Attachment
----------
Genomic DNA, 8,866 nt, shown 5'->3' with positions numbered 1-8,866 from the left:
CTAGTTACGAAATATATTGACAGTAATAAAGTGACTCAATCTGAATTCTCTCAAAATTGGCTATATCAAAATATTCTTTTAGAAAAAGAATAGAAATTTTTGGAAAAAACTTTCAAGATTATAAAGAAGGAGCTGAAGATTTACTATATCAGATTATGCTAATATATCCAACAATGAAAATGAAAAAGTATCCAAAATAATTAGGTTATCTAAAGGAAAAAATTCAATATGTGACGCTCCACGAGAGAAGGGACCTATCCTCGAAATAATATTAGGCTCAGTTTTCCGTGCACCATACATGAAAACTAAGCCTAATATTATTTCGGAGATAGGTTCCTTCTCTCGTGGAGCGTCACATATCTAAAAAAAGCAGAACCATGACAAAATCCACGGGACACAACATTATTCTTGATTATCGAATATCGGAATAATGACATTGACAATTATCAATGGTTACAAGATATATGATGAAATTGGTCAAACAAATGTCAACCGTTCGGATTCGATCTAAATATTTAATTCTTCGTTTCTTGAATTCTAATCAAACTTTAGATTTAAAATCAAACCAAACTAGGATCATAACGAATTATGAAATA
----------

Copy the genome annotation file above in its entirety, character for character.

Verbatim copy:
Genomic DNA, 8,866 nt, shown 5'->3' with positions numbered 1-8,866 from the left:
CTAGTTACGAAATATATTGACAGTAATAAAGTGACTCAATCTGAATTCTCTCAAAATTGGCTATATCAAAATATTCTTTTAGAAAAAGAATAGAAATTTTTGGAAAAAACTTTCAAGATTATAAAGAAGGAGCTGAAGATTTACTATATCAGATTATGCTAATATATCCAACAATGAAAATGAAAAAGTATCCAAAATAATTAGGTTATCTAAAGGAAAAAATTCAATATGTGACGCTCCACGAGAGAAGGGACCTATCCTCGAAATAATATTAGGCTCAGTTTTCCGTGCACCATACATGAAAACTAAGCCTAATATTATTTCGGAGATAGGTTCCTTCTCTCGTGGAGCGTCACATATCTAAAAAAAGCAGAACCATGACAAAATCCACGGGACACAACATTATTCTTGATTATCGAATATCGGAATAATGACATTGACAATTATCAATGGTTACAAGATATATGATGAAATTGGTCAAACAAATGTCAACCGTTCGGATTCGATCTAAATATTTAATTCTTCGTTTCTTGAATTCTAATCAAACTTTAGATTTAAAATCAAACCAAACTAGGATCATAACGAATTATGAAATA